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Overdrive Question

Discussion in '1973-1991 K5 Blazer | Truck | Suburban' started by BlazerGuy, Dec 2, 2000.

  1. BlazerGuy

    BlazerGuy 3/4 ton status

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    Why should I not drive in overdrive all the time? What happens when I do drive in overdrive? Thanks.

    [​IMG]
    [​IMG]FUN WITH 31's![​IMG]
     
  2. mudhog

    mudhog THEGAME Staff Member Super Moderator

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    the way i understand it if you are in overdrive in town there is to much stop and go and slower trafic and it is constantly shifting 3rd to 4th, 4th to 3rd and so on and that is hard on it. i have always been told to have it in drive in town and overdrive on the freeway. anyway hope this helps

    s.smith 77blazer lookin 4 mud
     
  3. 90K5

    90K5 1/2 ton status

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    When it constanly hunts fro gears like that, it builds up heat and thats what kills trannys. Also if you have it in OD, at least for me, it shifts into 4th at about 50 mph, and you don't get any acceleration. You really only need OD for 65+. I have 3.42s and 33s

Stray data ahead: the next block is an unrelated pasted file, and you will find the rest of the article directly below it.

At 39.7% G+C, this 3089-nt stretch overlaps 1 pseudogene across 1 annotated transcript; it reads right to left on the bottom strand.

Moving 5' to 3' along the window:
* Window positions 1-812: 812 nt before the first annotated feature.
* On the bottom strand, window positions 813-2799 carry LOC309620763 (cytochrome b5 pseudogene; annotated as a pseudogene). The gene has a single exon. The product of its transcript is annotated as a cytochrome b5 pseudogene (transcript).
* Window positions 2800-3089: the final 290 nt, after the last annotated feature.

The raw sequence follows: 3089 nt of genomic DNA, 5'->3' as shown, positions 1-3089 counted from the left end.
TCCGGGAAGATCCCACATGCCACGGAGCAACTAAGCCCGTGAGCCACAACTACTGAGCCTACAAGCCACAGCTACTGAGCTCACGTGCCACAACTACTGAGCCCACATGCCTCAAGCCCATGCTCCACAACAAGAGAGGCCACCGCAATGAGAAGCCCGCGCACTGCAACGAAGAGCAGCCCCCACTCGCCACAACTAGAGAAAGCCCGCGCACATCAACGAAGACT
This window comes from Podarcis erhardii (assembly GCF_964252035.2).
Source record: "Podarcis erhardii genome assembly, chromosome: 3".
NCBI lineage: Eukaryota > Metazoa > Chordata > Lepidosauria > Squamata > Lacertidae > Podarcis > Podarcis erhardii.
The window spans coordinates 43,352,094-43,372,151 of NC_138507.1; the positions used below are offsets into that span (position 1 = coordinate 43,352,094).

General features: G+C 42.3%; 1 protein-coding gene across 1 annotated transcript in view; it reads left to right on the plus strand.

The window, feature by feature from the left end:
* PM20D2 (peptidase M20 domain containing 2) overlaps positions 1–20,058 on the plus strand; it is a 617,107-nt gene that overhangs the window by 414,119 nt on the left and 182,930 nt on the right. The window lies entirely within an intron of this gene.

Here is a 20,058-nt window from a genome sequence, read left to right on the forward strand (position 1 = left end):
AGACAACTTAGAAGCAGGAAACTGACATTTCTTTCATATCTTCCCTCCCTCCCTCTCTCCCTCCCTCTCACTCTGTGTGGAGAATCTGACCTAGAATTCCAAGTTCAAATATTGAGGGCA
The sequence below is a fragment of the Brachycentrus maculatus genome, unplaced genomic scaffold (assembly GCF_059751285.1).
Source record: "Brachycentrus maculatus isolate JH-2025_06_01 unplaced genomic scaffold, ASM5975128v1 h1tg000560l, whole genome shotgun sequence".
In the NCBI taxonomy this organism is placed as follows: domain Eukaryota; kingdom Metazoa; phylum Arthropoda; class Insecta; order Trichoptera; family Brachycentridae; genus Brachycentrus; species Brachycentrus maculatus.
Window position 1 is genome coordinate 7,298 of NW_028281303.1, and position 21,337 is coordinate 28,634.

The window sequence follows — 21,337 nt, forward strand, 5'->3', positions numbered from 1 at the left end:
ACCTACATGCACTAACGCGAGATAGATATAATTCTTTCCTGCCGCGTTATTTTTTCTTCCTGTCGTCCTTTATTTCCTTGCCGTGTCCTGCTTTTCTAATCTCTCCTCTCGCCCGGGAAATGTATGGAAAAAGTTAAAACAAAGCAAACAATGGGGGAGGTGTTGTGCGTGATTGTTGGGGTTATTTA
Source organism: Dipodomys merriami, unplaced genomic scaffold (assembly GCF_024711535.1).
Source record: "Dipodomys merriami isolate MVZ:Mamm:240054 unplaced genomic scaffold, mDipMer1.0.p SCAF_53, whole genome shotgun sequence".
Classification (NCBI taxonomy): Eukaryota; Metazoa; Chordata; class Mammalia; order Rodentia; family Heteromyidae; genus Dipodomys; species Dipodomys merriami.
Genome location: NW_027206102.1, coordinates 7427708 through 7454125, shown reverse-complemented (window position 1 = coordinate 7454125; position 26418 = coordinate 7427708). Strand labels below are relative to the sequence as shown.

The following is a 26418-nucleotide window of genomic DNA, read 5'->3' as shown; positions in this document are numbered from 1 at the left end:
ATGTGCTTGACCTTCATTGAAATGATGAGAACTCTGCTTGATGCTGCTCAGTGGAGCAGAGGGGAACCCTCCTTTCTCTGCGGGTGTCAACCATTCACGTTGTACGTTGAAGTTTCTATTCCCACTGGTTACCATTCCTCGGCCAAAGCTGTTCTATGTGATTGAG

90K5
     
  4. ftn96

    ftn96 1/2 ton status

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    Hey 90, How are you with the power you have with the 3.42's and 33's (rpms and all that). Thats what Im in the process of, soon as I get me 4" lift in. Was thinking Im going to need the go down on the gears.

    Don't you buy no ugly truck!
    http://"mccordhouse.freeservers.com"
     
  5. Can Can

    Can Can Pusher Man Staff Member Super Moderator

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    When your tranny "gear hunts", the internal components in your transmission work harder and get hotter, like 90K5 said above. In addition, your tranny cools itself by circulating it's own fluid out to the cooler and back.

    If you are in overdrive at city speeds, every time you let off the pedal, the tranny will drop to OD, but even a small ammount of load will kick her back down into D. This causes heat buildup. Now add to the equation the fact that in OD your tranny fluid circulates about 30% slower. Not only do you have a higher than normal operating temperature, you also have a less efficient cooling system. Basically, you're slowly frying your transmission.
     

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